A 2.24V or a Racing would be a very different experience to a QPV, a well sorted 2.24V still feels fairly quick even today. Handling is also surprisingly good if everything is in good condition and it’s quite a raw and thrilling driving experience as the cars are quite light and have no driver aids. A Racing is like a 2.24V turned up to 11, if you think of it as a Ghibli Clubsport you’ll get the idea
I was wondering about this – I spotted the Koni adjustable suspension tab. Was it an option on the 2.24v – part of my brain seems to remember it only being standard on the Racing in that era (I'm probably wrong)?
 

dickyb

Member
Messages
358
The 2.24V was the first Biturbo model to feature the Koni electronically adjustable suspension and it became standard on all subsequent models although it was a no-cost option to delete it and have standard non-adjustable damper.
 

zagatoes30

Centenary Club
Messages
15,707
Love this Biturbo shape, a good racing would get me back into a Maserati - so should have bought Stuarts old one a couple of years ago. There is a thread there cars you should have bought but decided against, I have a list of my own list and it pains me to read it it.
 

Nayf

Member
Messages
1,338
The 2.24V was the first Biturbo model to feature the Koni electronically adjustable suspension and it became standard on all subsequent models although it was a no-cost option to delete it and have standard non-adjustable damper.
Thanks, I was wrong. Judging by the tyres and the discs (which indicate some time spent in the great outdoors) I'm not hopeful for its rust-resistance. A hint to its history is on the right-side door...
 
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Maurizio

New Member
Messages
27
If this was a Racing (which I doubt), then the engine covers should carry the 'Racing' wording, too.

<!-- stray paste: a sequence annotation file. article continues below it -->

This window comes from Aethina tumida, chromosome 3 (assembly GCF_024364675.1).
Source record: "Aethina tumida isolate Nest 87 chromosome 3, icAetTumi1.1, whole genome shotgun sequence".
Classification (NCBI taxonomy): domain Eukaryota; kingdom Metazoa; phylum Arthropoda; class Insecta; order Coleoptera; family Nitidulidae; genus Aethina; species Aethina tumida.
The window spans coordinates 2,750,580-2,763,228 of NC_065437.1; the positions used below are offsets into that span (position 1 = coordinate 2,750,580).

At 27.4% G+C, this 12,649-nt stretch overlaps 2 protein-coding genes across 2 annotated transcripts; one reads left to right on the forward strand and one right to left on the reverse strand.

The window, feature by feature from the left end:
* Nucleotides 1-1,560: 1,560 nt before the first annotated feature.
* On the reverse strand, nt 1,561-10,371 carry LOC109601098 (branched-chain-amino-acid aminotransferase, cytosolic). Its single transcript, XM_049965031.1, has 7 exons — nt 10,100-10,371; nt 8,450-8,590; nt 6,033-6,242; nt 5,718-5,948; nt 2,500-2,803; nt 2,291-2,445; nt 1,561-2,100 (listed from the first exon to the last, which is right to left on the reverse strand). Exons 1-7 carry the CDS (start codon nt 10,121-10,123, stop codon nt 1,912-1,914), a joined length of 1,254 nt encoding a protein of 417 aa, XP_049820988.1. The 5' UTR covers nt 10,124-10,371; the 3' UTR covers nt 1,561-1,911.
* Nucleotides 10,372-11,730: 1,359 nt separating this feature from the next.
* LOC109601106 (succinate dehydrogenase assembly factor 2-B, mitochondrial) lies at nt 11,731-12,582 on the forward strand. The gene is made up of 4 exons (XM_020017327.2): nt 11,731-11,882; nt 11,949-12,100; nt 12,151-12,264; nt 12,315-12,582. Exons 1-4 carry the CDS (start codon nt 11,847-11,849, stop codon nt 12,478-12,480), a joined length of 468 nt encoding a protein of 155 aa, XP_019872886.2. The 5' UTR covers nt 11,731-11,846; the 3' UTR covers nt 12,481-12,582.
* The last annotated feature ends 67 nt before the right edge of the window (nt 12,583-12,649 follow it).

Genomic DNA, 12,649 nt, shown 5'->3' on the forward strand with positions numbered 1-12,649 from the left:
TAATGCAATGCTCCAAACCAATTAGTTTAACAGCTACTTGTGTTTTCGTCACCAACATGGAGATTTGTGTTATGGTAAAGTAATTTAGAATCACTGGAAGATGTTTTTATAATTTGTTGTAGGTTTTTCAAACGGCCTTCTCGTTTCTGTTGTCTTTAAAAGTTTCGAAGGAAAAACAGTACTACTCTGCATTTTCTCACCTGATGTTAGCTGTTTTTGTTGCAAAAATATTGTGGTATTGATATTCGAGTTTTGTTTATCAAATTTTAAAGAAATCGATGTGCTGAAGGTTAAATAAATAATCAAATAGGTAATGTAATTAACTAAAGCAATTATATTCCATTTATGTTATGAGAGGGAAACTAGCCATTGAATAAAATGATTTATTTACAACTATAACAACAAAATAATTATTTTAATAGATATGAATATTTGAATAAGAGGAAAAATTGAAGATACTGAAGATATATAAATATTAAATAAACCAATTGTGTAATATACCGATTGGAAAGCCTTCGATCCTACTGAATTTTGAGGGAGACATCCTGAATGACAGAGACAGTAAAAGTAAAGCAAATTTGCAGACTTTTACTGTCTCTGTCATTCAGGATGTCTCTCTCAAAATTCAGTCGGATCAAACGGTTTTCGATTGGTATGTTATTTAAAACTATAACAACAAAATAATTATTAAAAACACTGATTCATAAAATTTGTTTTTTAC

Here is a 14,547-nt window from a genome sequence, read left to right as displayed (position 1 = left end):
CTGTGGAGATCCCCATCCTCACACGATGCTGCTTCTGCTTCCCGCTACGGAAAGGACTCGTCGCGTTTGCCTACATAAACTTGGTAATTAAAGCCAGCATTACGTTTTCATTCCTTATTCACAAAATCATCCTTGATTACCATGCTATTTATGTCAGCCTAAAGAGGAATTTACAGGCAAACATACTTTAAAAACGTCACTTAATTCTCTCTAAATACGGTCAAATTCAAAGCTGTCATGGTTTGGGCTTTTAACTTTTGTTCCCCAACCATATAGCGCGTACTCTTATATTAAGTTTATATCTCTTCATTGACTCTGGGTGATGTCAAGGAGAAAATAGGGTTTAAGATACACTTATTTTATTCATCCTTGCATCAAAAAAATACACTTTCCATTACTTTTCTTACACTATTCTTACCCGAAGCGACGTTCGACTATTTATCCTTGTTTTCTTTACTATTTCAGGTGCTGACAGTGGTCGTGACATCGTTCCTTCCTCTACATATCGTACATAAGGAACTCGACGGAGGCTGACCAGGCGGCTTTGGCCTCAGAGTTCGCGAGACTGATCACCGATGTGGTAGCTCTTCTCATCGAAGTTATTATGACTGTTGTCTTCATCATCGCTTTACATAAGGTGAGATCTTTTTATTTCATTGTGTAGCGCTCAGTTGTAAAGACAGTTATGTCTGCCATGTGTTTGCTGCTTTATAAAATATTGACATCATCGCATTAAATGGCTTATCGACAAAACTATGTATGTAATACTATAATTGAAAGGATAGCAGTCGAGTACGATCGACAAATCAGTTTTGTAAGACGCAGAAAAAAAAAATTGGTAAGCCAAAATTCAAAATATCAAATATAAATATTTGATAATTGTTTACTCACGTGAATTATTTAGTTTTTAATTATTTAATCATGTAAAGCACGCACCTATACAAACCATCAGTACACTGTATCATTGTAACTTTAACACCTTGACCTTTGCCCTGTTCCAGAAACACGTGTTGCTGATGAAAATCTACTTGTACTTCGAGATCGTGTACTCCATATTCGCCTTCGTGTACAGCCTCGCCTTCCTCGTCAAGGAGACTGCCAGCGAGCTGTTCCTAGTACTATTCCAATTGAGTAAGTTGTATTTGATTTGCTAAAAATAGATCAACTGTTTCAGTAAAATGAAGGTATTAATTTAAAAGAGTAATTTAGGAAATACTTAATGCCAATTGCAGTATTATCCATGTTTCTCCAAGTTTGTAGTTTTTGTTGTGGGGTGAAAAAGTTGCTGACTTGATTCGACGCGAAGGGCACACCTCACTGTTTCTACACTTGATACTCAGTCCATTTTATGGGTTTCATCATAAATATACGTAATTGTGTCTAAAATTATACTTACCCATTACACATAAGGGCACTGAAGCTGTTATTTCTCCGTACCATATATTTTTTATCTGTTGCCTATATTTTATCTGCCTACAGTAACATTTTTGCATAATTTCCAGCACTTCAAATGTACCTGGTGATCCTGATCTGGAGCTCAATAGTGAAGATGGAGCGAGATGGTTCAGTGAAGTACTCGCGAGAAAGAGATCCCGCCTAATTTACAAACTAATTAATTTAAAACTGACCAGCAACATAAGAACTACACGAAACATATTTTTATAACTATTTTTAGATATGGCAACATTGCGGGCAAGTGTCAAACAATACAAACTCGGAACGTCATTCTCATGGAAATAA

azapa

Member
Messages
1,107
very attractive car indeed and probably a good buy if the rust worm has not taken it's toll yet. hope it goes to a good home
 

dickyb

Member
Messages
358
If this was a Racing (which I doubt), then the engine covers should carry the 'Racing' wording, too.
We’d need to see the engine bay to be sure, as you say there should be “Racing” written on the right side cam cover

80371

and it would also be useful to see the chassis plate to see the engine type number, it should be AM490. I do think that there is clear evidence to suggest it is a Racing - full grey leather interior, smoked rear lights and most significantly the chassis number falls with a known range of other Racings, I.e there are genuine Racings with chassis numbers either side of this car. This car’s chassis number is: ZAMB00MB121401,
the Racing register shows cars ZAMB00MB121380 and ZAMB00MB121404 which are genuine Racings.
Only a closer inspection would confirm but at first glance this does seem to be a Racing, albeit not in great shape at the moment.
Asking prices in Europe can be as high as 40000 euros for a really nice one.
 
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dickyb

Member
Messages
358
Looks like they’ve posted some more photos and on closer inspection I can confirm it’s not a Racing after all, a false alarm I’m afraid ☹. it does look as though someone has tarted up a 2.24v to look like a Racing. The clues I needed to confirm one way or another are now available to see. The engine code is AM475 which makes it a 2.24v, as does the lack of the Racing logo on the cam cover. It’s rare for a 2.24v to have full leather but it’s easy enough to swap it out from a Ghibli or a Racing/222 4V and simple enough to black out the rear lights. Sorry, thought I’d spotted a hidden gem there

 
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lifes2short

Member
Messages
4,261
still a nice looking motor though, engine bay looks clean/tidy, interesting that there's no mot history after 2012 and no description/write up yet